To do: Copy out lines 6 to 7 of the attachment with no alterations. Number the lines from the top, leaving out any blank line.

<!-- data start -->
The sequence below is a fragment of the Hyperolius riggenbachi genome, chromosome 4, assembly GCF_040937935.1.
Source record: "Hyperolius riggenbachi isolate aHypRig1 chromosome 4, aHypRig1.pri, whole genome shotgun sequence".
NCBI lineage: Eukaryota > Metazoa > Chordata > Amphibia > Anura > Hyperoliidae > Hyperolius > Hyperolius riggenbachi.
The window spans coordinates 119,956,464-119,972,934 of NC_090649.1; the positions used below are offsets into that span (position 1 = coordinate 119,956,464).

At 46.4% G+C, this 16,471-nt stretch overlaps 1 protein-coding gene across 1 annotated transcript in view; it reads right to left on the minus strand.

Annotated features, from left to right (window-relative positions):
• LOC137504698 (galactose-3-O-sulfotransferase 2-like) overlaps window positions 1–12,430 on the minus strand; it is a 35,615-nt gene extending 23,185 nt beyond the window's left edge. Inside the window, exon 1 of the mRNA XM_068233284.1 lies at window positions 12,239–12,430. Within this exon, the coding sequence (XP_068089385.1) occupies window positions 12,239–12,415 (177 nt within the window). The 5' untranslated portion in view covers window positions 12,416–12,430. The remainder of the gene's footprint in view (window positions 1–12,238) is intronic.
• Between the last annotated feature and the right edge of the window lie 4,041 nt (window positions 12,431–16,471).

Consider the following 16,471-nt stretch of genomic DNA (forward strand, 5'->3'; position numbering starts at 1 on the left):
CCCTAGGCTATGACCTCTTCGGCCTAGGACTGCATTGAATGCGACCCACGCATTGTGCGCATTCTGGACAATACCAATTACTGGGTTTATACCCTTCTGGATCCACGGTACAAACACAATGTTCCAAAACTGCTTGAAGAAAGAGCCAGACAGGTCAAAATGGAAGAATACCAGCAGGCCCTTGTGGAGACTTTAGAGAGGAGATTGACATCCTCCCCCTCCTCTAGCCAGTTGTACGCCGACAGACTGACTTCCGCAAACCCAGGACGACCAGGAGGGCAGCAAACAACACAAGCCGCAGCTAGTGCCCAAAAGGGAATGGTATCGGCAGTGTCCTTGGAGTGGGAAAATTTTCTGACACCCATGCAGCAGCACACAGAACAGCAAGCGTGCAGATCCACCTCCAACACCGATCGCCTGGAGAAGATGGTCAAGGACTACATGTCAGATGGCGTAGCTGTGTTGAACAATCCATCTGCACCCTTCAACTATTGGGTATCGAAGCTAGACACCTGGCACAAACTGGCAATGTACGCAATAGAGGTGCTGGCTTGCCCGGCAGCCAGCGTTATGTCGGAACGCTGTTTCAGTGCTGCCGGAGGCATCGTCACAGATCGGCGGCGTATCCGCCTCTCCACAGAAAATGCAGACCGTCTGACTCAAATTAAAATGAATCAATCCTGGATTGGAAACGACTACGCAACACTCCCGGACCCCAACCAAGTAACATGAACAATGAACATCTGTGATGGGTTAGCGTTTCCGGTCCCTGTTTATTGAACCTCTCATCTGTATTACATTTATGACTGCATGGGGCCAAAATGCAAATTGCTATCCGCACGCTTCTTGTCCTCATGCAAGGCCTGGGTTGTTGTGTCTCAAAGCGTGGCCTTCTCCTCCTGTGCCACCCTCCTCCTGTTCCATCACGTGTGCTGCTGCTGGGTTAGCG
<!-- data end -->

Annotated features, from left to right (window-relative positions):
• LOC137504698 (galactose-3-O-sulfotransferase 2-like) overlaps window positions 1–12,430 on the minus strand; it is a 35,615-nt gene extending 23,185 nt beyond the window's left edge. Inside the window, exon 1 of the mRNA XM_068233284.1 lies at window positions 12,239–12,430. Within this exon, the coding sequence (XP_068089385.1) occupies window positions 12,239–12,415 (177 nt within the window). The 5' untranslated portion in view covers window positions 12,416–12,430. The remainder of the gene's footprint in view (window positions 1–12,238) is intronic.